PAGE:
Will Twitter Spaces eventually supersede, also stunt the growth of Clubhouse? Well, it’s too early to say just yet, however, definitely, Twitter is working fast to develop its Spaces option because it seeks to ride the wave of popularity of the new audio social trend.
Additionally, over the last week, Twitter has continued with that push, expanding Spaces access to more users as well as testing out new features, like Space scheduling and labeling tools, in order to give users more options with their audio chats.
However, the biggest new addition (still in development) is scheduling, that new addition will provide more ways to host as well as managing your audio Space.
As shown above, Twitter users will be able to schedule an upcoming Space, which they’ll then be able to tweet out to their audience. Not only that but also when you do tweet out a link to your upcoming Space, people will be able to sign-up for a reminder via that tweet.
Further information about Twitter Spaces, means this will help to get more people to your Space, also to raise awareness of your discussion. We can see that Twitter’s efforts are continuous, as it also working on Space discovery, which is another key element. Right now, Clubhouse is ahead of Twitter in this respect, as it provides the capacity to move between rooms and see what other discussions are happening at any given time. That is good because it gives you the ability to see other topics you might be interested in too.
As with live broadcasts, Twitter doesn’t make in-progress Spaces easy to find, but it is looking to develop new options on this front. Moreover, Twitter continues to work on its participant listings, so users can view who’s listening into a Space at any time.
— Rémy (@rmbrgn) February 28, 2021
Besides that, Twitter is working on new options for Space titles, giving admins more control over how their Space is displayed.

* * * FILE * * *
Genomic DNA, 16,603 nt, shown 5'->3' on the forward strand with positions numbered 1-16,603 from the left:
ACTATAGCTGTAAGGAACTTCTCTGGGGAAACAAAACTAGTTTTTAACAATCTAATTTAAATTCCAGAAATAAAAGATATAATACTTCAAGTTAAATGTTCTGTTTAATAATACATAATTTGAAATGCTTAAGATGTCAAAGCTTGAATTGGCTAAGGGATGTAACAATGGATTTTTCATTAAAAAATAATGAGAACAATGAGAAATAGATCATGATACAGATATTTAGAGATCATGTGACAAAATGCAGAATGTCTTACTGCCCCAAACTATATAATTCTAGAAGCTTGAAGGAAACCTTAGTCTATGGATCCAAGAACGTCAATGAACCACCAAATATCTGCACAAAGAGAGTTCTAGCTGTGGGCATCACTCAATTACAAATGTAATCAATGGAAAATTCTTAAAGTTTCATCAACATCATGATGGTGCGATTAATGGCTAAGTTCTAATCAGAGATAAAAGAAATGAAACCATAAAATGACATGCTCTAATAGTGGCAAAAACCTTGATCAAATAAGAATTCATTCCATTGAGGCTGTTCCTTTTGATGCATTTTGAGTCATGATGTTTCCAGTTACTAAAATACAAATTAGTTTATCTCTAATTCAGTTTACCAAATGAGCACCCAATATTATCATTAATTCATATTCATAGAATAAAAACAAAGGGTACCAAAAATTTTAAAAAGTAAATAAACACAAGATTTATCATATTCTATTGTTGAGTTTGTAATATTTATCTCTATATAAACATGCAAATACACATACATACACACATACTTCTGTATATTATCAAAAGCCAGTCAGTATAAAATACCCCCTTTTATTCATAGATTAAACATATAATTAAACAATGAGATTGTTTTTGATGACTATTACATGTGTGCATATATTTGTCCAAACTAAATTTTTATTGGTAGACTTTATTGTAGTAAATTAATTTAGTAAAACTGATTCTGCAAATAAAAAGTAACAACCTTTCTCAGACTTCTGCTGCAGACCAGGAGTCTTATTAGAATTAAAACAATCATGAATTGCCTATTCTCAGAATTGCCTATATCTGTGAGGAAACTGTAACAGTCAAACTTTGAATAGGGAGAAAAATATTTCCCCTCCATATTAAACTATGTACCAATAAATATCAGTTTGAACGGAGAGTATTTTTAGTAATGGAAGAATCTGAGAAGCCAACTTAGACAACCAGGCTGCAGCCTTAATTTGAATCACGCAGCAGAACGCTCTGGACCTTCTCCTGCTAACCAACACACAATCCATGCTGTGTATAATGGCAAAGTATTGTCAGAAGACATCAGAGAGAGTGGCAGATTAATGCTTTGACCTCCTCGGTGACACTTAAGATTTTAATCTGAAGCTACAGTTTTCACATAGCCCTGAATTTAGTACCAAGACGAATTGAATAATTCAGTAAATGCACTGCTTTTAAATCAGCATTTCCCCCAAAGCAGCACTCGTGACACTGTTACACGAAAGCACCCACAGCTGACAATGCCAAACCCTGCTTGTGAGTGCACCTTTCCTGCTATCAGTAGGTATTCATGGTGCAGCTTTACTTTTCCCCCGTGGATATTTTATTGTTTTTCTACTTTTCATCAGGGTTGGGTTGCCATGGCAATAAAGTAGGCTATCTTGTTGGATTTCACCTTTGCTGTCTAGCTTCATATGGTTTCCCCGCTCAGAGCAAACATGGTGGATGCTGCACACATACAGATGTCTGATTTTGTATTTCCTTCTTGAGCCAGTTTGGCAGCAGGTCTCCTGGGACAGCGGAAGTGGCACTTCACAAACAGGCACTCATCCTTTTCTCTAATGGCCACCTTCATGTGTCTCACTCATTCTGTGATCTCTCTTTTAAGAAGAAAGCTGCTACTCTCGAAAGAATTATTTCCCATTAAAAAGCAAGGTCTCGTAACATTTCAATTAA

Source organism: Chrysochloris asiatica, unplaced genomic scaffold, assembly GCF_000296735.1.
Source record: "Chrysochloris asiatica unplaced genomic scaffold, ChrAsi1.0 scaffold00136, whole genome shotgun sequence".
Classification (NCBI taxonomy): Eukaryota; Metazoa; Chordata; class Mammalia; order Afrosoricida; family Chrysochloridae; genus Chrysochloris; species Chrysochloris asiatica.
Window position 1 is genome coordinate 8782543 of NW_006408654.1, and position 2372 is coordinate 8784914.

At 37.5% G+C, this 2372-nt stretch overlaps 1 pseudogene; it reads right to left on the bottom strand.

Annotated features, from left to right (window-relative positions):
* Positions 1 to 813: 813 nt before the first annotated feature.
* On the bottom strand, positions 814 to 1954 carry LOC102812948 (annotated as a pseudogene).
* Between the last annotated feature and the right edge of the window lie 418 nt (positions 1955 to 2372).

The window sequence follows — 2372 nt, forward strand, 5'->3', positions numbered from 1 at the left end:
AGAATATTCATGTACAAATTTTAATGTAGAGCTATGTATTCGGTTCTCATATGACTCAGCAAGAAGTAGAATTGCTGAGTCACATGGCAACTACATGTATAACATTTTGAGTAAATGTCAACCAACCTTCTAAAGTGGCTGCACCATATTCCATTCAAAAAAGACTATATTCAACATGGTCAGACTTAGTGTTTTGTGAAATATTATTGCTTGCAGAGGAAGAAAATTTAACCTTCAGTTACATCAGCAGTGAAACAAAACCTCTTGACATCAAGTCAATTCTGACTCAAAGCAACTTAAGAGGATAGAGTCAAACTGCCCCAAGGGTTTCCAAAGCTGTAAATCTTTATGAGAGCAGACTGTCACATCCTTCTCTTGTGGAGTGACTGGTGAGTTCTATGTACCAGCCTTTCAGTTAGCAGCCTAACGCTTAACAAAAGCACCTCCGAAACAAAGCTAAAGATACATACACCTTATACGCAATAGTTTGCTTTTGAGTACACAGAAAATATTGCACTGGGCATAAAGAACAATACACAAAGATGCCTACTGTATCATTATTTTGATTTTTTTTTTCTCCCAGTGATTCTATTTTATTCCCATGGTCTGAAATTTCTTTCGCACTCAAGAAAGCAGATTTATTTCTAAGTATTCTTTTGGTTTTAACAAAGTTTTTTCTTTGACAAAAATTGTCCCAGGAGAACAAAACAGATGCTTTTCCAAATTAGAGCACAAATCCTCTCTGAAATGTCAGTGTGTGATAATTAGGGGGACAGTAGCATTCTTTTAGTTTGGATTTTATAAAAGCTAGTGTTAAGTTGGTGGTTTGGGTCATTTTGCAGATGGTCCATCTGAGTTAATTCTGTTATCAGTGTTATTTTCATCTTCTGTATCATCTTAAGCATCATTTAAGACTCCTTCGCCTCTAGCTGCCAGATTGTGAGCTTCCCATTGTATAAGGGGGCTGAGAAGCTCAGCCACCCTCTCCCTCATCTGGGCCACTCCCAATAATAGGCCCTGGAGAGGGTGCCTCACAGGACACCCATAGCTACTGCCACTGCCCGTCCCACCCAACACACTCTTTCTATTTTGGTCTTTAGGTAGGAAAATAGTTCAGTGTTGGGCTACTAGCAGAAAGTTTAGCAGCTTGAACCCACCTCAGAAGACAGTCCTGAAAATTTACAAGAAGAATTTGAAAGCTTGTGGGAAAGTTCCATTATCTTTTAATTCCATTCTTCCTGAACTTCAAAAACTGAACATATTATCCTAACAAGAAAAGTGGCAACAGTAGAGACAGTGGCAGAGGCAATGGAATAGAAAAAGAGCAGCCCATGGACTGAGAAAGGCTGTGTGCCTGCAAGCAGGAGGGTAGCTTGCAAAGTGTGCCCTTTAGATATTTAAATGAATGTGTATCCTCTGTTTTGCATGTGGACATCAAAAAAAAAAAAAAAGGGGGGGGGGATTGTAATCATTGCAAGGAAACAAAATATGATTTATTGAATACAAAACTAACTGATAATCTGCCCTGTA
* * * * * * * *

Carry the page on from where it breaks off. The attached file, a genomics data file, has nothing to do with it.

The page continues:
The reason Twitter hasn’t announced an expanded launch yet is that there’s still a way to go in finalizing the full functionality of the option.
However, with interest in audio social rising, Twitter’s working to evolve fast, which could eventually see it steal a lot of Clubhouse’s thunder if it can provide an equal if not better experience.
On the other side, the advantage Twitter has in this respect is scale – while people are now working to build audiences on Clubhouse, most users already have established followings on Twitter, which they could use to expand their reach with their audio rooms much quicker.
But then again, the more people who have access, the more overall room quality becomes a concern, and that will then put increased reliance on algorithms to help guide users to the rooms of most relevance to them.
We can remember that Twitter’s history with algorithm recommendations isn’t great, however, Clubhouse’s systems are not amazing as well, so again, it’s too early to say which will come out as the better option in any definitive way.
But looks like the opportunity is now there for Twitter to take. It has more advanced systems (Spaces is built on the architecture of Periscope), more experience and capacity in moderation tools, and as noted, can provide a much broader audience reach (Twitter Spaces also has no limit on the number of people who can listen in to any given room).
On the other side, Clubhouse is also evolving, but if Twitter can get its option right, it could quickly become the leader in the new audio social space, which is the goal for Twitter.
That is, of course, Facebook inevitably comes out with its version. Expect this to be a hotly contested element throughout 2021.